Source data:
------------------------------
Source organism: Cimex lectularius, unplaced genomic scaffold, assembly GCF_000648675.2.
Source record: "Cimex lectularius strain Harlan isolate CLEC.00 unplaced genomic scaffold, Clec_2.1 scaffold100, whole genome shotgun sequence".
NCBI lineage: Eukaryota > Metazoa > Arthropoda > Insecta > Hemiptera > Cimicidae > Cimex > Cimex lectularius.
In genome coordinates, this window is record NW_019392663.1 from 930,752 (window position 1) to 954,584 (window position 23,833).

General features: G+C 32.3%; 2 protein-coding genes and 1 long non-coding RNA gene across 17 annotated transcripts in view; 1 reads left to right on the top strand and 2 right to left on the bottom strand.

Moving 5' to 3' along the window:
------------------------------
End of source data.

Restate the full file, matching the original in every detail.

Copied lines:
Source organism: Cimex lectularius, unplaced genomic scaffold, assembly GCF_000648675.2.
Source record: "Cimex lectularius strain Harlan isolate CLEC.00 unplaced genomic scaffold, Clec_2.1 scaffold100, whole genome shotgun sequence".
NCBI lineage: Eukaryota > Metazoa > Arthropoda > Insecta > Hemiptera > Cimicidae > Cimex > Cimex lectularius.
In genome coordinates, this window is record NW_019392663.1 from 930,752 (window position 1) to 954,584 (window position 23,833).

General features: G+C 32.3%; 2 protein-coding genes and 1 long non-coding RNA gene across 17 annotated transcripts in view; 1 reads left to right on the top strand and 2 right to left on the bottom strand.

Moving 5' to 3' along the window: